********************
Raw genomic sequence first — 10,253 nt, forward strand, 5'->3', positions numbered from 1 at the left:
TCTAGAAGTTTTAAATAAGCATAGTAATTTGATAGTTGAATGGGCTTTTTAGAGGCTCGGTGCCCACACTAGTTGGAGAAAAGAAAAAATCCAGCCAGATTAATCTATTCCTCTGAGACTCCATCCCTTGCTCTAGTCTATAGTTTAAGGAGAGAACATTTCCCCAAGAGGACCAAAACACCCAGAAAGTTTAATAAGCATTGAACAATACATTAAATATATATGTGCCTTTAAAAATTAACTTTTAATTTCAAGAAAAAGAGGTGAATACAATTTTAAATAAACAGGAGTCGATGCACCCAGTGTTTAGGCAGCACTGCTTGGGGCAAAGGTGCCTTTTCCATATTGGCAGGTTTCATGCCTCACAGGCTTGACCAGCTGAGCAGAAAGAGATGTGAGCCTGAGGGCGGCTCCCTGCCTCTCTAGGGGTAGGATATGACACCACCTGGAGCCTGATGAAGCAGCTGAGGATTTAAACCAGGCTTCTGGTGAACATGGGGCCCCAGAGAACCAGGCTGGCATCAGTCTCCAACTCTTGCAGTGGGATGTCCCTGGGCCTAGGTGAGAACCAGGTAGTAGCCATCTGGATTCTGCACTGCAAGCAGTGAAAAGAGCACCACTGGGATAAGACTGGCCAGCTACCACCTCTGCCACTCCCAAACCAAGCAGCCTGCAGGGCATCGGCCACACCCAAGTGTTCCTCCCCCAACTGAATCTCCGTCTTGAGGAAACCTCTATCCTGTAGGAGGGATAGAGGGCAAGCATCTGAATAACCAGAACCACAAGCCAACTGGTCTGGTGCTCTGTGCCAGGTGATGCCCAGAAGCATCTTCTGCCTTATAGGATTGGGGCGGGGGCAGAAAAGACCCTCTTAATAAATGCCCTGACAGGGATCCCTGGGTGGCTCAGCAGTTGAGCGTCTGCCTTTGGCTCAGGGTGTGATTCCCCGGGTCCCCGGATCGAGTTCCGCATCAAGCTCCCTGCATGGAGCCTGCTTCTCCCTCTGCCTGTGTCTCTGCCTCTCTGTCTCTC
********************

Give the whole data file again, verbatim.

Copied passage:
Raw genomic sequence first — 10,253 nt, forward strand, 5'->3', positions numbered from 1 at the left:
TCTAGAAGTTTTAAATAAGCATAGTAATTTGATAGTTGAATGGGCTTTTTAGAGGCTCGGTGCCCACACTAGTTGGAGAAAAGAAAAAATCCAGCCAGATTAATCTATTCCTCTGAGACTCCATCCCTTGCTCTAGTCTATAGTTTAAGGAGAGAACATTTCCCCAAGAGGACCAAAACACCCAGAAAGTTTAATAAGCATTGAACAATACATTAAATATATATGTGCCTTTAAAAATTAACTTTTAATTTCAAGAAAAAGAGGTGAATACAATTTTAAATAAACAGGAGTCGATGCACCCAGTGTTTAGGCAGCACTGCTTGGGGCAAAGGTGCCTTTTCCATATTGGCAGGTTTCATGCCTCACAGGCTTGACCAGCTGAGCAGAAAGAGATGTGAGCCTGAGGGCGGCTCCCTGCCTCTCTAGGGGTAGGATATGACACCACCTGGAGCCTGATGAAGCAGCTGAGGATTTAAACCAGGCTTCTGGTGAACATGGGGCCCCAGAGAACCAGGCTGGCATCAGTCTCCAACTCTTGCAGTGGGATGTCCCTGGGCCTAGGTGAGAACCAGGTAGTAGCCATCTGGATTCTGCACTGCAAGCAGTGAAAAGAGCACCACTGGGATAAGACTGGCCAGCTACCACCTCTGCCACTCCCAAACCAAGCAGCCTGCAGGGCATCGGCCACACCCAAGTGTTCCTCCCCCAACTGAATCTCCGTCTTGAGGAAACCTCTATCCTGTAGGAGGGATAGAGGGCAAGCATCTGAATAACCAGAACCACAAGCCAACTGGTCTGGTGCTCTGTGCCAGGTGATGCCCAGAAGCATCTTCTGCCTTATAGGATTGGGGCGGGGGCAGAAAAGACCCTCTTAATAAATGCCCTGACAGGGATCCCTGGGTGGCTCAGCAGTTGAGCGTCTGCCTTTGGCTCAGGGTGTGATTCCCCGGGTCCCCGGATCGAGTTCCGCATCAAGCTCCCTGCATGGAGCCTGCTTCTCCCTCTGCCTGTGTCTCTGCCTCTCTGTCTCTC